CVA related concepts: The mathematical concept as defined below; A part of the regulatory Capital and RWA (risk-weighted asset) calculation [1] introduced under Basel 3; The CVA desk of an investment bank, whose purpose is to: hedge for possible losses due to counterparty default; hedge to reduce the amount of capital required under the CVA calculation of Basel 3; The "CVA charge". The hedging of the CVA desk has a cost associated to it, i.e. the bank has to buy the hedging instrument. This cost is then allocated to each business line of an investment bank (usually as a contra revenue). This allocated cost is called the "CVA Charge".

A Credit valuation adjustment (CVA), [a] in financial mathematics, is an "adjustment" to a derivative's price, as charged by a bank to a counterparty to compensate it for taking on the credit risk of that counterparty during the life of the transaction. CVA is one of a family of related valuation adjustments, collectively xVA; for further context here see Financial economics § Derivative pricing. "CVA" can refer more generally to several related concepts, as delineated aside. The most common transactions attracting CVA involve interest rate derivatives, foreign exchange derivatives, and combinations thereof. CVA has a specific capital charge under Basel III, and may also result in earnings volatility under IFRS 13, and is therefore managed by a specialized desk.

## Calculation

In financial mathematics one defines CVA as the difference between the risk-free portfolio value and the true portfolio value that takes into account the possibility of a counterparty's default. In other words, CVA is the market value of counterparty credit risk. This price adjustment will depend on counterparty credit spreads as well as on the market risk factors that drive derivatives' values and, therefore, exposure. It is typically calculated under a simulation framework.[4] [5] (Which can become computationally intensive; see [b].)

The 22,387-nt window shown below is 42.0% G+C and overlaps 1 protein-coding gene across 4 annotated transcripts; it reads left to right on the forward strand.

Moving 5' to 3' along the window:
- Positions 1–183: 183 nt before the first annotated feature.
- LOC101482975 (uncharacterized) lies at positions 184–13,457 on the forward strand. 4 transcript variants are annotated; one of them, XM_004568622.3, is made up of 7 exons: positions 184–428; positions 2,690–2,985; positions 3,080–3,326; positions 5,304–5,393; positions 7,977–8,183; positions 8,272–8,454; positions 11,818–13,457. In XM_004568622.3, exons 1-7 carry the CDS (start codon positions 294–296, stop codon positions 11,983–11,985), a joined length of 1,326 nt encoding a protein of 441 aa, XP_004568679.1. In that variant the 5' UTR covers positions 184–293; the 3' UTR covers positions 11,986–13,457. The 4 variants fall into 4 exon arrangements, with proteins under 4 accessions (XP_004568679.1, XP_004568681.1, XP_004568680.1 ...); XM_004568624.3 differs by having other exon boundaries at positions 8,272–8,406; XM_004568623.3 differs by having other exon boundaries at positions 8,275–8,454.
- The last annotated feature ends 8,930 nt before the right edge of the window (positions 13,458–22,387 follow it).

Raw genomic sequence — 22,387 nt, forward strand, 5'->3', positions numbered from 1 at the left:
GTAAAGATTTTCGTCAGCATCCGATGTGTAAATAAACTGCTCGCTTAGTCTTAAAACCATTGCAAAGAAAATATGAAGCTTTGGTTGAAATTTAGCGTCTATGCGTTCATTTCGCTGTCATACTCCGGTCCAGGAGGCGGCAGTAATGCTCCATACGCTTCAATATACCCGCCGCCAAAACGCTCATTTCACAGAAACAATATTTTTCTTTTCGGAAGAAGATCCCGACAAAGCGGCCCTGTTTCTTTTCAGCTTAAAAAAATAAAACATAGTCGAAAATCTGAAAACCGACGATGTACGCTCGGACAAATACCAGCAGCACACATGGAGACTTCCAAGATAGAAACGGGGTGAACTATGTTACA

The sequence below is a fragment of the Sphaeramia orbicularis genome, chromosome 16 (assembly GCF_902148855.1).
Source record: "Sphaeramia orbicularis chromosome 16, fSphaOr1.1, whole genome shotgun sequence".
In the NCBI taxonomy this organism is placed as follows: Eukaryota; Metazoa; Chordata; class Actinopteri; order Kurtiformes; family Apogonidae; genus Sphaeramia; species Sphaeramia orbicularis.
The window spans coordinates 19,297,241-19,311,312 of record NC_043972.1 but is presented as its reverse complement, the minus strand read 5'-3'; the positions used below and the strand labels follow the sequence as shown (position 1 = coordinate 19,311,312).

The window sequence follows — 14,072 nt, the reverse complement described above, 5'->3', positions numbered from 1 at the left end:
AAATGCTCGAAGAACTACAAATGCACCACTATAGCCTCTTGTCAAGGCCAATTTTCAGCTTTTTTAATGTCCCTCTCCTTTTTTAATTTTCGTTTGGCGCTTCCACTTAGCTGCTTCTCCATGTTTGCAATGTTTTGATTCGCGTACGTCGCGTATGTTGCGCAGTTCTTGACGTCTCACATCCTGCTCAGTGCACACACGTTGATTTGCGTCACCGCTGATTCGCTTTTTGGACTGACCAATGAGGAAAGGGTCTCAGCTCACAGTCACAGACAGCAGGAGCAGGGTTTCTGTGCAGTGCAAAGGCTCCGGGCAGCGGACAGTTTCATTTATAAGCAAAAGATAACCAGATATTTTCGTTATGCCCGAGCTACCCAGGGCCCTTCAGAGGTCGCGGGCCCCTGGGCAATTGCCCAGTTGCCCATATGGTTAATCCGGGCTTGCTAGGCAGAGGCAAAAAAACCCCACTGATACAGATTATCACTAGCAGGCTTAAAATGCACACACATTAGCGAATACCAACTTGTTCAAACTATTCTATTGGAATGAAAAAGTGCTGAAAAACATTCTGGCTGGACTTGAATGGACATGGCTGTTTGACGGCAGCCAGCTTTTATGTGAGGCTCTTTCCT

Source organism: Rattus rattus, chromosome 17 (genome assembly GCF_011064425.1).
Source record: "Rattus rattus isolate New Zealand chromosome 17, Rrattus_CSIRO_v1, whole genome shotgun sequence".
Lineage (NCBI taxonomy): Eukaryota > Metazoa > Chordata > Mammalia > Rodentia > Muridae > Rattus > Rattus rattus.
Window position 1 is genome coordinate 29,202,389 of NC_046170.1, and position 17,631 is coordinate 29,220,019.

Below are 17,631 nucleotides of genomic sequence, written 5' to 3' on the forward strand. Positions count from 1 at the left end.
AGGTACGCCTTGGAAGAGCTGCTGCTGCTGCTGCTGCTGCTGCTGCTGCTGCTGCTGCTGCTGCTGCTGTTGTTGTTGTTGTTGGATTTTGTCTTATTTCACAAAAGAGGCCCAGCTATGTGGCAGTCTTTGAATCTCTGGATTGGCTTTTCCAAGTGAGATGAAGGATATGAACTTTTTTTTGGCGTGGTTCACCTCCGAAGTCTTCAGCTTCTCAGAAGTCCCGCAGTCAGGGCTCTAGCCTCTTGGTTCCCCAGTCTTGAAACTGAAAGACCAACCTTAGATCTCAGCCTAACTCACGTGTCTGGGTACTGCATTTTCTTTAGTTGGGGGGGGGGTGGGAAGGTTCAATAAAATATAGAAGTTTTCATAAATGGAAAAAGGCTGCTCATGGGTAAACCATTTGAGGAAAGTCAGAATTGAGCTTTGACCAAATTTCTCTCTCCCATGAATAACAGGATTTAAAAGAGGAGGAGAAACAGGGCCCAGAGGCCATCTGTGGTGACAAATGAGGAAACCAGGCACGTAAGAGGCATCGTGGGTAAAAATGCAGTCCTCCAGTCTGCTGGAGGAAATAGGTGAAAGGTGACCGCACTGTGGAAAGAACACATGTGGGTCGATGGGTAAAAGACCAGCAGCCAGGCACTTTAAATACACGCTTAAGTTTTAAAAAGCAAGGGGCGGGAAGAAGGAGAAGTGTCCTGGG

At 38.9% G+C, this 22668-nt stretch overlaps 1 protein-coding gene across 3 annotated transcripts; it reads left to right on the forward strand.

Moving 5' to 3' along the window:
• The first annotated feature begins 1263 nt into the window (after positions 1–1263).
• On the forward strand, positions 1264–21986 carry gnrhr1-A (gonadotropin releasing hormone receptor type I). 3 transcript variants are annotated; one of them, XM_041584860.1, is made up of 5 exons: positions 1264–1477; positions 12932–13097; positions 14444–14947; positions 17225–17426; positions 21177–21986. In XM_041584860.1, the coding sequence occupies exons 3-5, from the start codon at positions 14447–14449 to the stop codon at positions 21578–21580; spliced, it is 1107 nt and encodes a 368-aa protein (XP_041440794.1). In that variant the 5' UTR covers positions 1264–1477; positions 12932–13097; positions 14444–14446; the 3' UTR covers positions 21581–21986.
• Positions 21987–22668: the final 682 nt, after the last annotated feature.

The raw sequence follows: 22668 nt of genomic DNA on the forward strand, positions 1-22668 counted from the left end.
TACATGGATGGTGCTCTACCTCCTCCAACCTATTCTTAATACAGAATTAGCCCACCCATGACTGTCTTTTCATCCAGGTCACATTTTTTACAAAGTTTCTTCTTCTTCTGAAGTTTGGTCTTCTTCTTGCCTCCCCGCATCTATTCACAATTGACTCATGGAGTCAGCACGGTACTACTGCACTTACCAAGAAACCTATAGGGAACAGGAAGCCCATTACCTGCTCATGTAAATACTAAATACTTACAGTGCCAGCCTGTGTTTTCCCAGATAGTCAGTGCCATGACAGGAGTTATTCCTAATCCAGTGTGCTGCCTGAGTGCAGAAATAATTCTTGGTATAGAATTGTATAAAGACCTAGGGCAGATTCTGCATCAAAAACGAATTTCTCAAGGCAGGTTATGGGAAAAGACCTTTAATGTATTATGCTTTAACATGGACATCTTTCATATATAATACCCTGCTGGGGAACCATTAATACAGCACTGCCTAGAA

### Risk-neutral expectation

Unilateral CVA is given by the risk-neutral expectation of the discounted loss. The risk-neutral expectation can be written [2] [7] as

${\displaystyle \mathrm {CVA(T)} =E^{Q}[L^{*}]=\int _{0}^{T}E^{Q}\left[\left.LGD{\frac {B_{0}}{B_{t}}}E(t)\;\right|\;t=\tau \right]d\mathrm {PD} (0,t)}$

where ${\displaystyle T}$  is the maturity of the longest transaction in the portfolio, ${\displaystyle B_{t}}$ is the future value of one unit of the base currency invested today at the prevailing interest rate for maturity ${\displaystyle t}$, ${\displaystyle LGD}$ is the loss given default, ${\displaystyle \tau }$ is the time of default, ${\displaystyle E(t)}$ is the exposure at time ${\displaystyle t}$, and ${\displaystyle \mathrm {PD} (s,t)}$ is the risk neutral probability of counterparty default between times ${\displaystyle s}$ and ${\displaystyle t}$. These probabilities can be obtained from the term structure of credit default swap (CDS) spreads.

### Exposure, independent of counterparty default

Assuming independence between exposure and counterparty's credit quality greatly simplifies the analysis. Under this assumption this simplifies to